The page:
March 24, 2017

Midmorning, leaving Hot Springs, NC, brunch at the Smoky Mountain Diner called to us. Deviating from the trail slightly, we left our packs on the back porch, and came inside to discover every table filled! As we stood in the doorway, wondering whether we’d be eating trail food for breakfast, a lady about our age beckoned us over and said, “I’ll share my table, if you want.” We didn’t need to be told twice! We quickly sat down and introduced ourselves. Maureen was visiting the town with friends, and seemed enchanted to share a breakfast table with two thru-hikers. We, on the other hand, were delighted to spend time with a person whose interests were wide-ranging and varied. The conversation was lively and diverse.

When we each ordered two entrees from the menu, Maureen’s eyes bugged out a bit, then her expression cleared. ”Oh, will you be…

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April 1, 2017 · 2:05 pm

Snow Foolin’ – Stranded in a snow storm – Part 2

Flashback Friday: “And now you know…the rest of the story.” (thanks to Paul Harvey)

Write in Front of Me

4483304418_b593702a56_z Photo courtesy of Raymond Shobe at Flickr

Since nothing betters the disposition like hot soup, I put some on the stove in quick order.  I mulled my state of affairs over as the brew simmered. I was grounded on the summit in a snowstorm, the extent of which I could only speculate.  I had checked the weather forecast before setting out and no storms were imminent.  Yet, I harbored no illusions.  I realized New England mountain conditions could wax volatile and cruel abruptly.  I was in for a doubtful spell of waiting.  As this was my first day on a week-long trip, I was provisioned with ample food.  I reckoned if the situation turned dire I would break into the summit house, set off the alarm, and precipitate a rescue.  Hopefully that would summon help.

The tram cables screeched long into the night and into a foggy Monday morning. The winds…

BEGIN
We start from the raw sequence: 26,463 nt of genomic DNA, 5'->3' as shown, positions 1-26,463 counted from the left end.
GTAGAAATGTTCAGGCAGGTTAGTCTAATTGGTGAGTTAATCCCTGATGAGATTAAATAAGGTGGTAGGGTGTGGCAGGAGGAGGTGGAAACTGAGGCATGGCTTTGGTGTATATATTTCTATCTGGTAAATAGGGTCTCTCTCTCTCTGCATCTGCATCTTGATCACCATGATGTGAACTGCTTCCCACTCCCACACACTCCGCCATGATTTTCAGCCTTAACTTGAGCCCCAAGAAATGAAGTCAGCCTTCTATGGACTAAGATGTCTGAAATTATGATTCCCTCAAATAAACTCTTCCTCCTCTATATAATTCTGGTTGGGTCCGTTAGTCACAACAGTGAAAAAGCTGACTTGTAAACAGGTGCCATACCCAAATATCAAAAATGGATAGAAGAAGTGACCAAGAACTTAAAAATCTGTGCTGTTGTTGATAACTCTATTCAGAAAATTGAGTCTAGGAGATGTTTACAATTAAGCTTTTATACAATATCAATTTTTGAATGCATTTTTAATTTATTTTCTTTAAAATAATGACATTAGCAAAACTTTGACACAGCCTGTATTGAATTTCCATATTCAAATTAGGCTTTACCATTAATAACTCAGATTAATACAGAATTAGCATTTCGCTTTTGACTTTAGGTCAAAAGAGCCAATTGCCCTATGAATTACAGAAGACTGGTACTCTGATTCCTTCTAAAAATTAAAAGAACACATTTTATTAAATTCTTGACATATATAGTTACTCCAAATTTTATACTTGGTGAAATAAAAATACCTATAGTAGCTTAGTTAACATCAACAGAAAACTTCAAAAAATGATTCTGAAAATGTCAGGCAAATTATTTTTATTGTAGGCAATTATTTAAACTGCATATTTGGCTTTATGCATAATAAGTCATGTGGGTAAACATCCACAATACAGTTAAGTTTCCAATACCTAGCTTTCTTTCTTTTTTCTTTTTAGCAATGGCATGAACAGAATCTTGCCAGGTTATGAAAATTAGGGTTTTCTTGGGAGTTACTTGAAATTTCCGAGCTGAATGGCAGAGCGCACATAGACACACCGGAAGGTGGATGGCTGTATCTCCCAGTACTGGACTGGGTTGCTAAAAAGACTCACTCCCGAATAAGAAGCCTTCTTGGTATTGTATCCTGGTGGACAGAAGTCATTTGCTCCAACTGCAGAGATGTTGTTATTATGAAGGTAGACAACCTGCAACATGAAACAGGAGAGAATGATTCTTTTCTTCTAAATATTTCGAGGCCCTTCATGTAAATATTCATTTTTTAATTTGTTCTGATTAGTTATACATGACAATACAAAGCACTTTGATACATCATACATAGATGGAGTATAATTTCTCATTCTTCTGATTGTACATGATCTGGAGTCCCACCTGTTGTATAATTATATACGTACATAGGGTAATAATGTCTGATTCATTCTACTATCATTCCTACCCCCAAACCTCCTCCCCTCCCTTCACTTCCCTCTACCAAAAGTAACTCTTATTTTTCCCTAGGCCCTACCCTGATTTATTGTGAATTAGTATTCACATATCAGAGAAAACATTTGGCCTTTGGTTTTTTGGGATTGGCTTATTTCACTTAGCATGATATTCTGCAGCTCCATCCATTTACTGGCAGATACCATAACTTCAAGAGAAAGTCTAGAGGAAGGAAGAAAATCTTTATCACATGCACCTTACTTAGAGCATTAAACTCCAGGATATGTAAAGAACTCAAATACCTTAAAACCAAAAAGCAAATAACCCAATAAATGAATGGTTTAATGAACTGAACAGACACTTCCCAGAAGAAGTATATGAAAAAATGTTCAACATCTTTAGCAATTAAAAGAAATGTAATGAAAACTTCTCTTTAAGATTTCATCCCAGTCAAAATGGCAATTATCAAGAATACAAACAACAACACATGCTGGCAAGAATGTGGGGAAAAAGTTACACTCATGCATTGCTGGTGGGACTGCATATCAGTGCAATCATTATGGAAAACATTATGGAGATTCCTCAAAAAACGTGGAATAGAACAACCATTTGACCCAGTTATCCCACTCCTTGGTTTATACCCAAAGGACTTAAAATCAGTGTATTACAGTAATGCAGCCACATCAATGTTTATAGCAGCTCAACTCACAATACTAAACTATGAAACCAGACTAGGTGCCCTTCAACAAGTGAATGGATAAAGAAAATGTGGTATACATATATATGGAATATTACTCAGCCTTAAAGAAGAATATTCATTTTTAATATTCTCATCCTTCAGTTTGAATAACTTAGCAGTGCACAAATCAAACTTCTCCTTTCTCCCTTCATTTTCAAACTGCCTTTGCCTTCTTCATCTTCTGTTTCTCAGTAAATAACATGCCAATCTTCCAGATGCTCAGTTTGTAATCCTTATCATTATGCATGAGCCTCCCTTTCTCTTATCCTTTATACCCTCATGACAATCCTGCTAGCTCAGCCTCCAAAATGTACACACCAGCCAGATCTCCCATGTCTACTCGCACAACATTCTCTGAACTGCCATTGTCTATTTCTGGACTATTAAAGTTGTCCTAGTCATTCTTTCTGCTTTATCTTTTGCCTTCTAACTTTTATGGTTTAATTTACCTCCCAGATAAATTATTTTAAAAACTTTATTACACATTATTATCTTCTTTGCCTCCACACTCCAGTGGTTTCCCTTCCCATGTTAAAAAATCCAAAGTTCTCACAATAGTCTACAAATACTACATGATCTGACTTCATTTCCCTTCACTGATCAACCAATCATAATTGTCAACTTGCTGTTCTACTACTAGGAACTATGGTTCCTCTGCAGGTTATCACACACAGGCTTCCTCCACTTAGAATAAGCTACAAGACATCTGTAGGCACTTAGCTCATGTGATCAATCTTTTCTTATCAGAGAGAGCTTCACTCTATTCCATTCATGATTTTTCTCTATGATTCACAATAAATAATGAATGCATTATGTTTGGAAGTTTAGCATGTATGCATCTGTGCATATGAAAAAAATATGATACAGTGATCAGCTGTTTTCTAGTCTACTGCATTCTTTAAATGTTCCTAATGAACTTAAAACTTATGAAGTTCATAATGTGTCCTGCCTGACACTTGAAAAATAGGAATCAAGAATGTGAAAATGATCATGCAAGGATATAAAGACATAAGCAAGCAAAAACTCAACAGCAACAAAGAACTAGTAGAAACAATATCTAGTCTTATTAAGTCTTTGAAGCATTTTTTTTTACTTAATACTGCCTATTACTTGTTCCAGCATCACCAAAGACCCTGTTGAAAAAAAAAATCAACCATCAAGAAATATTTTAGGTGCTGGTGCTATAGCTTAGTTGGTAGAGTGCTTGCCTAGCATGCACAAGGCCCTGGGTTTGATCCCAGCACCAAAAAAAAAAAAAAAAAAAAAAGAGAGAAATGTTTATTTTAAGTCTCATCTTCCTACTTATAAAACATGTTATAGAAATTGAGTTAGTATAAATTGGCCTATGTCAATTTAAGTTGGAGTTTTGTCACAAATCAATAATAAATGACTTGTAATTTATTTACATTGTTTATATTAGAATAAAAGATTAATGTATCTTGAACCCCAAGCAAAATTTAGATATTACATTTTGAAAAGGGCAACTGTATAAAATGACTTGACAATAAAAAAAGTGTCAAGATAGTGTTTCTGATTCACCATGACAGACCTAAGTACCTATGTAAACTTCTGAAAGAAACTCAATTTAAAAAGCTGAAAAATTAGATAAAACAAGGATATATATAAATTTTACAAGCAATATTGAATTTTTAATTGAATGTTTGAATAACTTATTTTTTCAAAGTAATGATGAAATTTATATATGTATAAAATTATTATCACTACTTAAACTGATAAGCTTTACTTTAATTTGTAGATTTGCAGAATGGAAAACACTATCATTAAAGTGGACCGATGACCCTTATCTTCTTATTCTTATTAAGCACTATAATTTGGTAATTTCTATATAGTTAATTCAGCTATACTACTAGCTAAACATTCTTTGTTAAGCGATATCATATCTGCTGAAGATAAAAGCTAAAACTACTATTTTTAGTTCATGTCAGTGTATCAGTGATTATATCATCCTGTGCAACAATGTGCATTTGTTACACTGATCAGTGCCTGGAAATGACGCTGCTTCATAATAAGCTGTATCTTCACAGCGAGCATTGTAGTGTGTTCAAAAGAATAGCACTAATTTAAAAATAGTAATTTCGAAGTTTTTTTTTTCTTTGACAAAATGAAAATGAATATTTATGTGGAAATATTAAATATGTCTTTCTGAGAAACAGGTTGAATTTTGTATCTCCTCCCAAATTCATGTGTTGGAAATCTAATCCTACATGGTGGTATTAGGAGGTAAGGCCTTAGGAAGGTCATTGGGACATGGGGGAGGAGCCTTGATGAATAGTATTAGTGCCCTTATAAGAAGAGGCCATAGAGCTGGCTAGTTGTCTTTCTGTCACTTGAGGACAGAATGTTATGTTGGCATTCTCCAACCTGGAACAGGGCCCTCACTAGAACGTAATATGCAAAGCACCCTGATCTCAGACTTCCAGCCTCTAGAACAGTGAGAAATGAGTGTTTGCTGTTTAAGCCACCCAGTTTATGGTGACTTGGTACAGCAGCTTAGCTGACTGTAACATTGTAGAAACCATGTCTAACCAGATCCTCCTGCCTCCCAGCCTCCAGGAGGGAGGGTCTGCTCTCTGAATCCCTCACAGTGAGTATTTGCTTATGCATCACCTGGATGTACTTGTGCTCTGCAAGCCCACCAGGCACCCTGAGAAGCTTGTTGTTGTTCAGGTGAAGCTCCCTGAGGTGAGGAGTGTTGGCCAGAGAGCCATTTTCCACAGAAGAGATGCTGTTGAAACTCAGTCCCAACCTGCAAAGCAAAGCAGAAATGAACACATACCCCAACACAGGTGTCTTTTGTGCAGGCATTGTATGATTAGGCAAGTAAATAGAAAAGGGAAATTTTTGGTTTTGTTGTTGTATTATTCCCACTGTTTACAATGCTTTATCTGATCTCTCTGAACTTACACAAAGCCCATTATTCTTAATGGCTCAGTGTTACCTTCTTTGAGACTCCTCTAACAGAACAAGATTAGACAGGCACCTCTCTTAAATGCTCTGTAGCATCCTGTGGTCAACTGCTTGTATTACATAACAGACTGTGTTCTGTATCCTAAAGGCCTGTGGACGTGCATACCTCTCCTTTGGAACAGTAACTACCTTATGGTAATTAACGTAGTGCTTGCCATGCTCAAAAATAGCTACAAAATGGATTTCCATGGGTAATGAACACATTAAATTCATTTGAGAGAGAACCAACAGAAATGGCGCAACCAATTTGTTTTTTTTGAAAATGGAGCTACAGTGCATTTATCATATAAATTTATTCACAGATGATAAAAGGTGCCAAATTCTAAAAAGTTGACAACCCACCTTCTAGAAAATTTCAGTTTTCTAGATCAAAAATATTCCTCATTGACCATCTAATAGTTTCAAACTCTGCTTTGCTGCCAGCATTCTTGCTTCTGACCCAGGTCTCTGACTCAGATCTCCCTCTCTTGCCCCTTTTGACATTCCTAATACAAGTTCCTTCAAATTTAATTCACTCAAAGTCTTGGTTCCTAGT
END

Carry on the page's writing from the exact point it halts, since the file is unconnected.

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Snow Foolin’ — Stranded in a snow storm – Part 1

Flashback Sunday: though winter is “officially” over, I’m reminded how fickle and unpredictable it can be!

Write in Front of Me

English: Photographer: HanumanIX

As I mounted the North flank of Jay Peak in Vermont it became plain that I was going to be snowed in.  During my climb ponderous clouds unleashed snowfall.  The wind lashed ice pellets at my face with shotgun blast intensity.  My breathing was strained, my hands were losing sensitivity, and my field of vision was diminished to mere feet.

I knew the crest was within reach in about ten more minutes of hiking.  Even so, I knew that if conditions continued to worsen at the rate I observed them, the trail would become concealed in a torrent of white and I would be stumbling for direction in a blizzard.  Instantly I knew what it felt like to be apprehended by a blizzard without reference points.

I fished my compass from my pocket and formed my best calculation, slogging forward through drifts of snow which threatened to bury the way…

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Filed under Appalachian Trail, Backpacking, Courage, Decision making, Hiking, Hiking in snow, Living, outdoors, risk, snow storms, Writing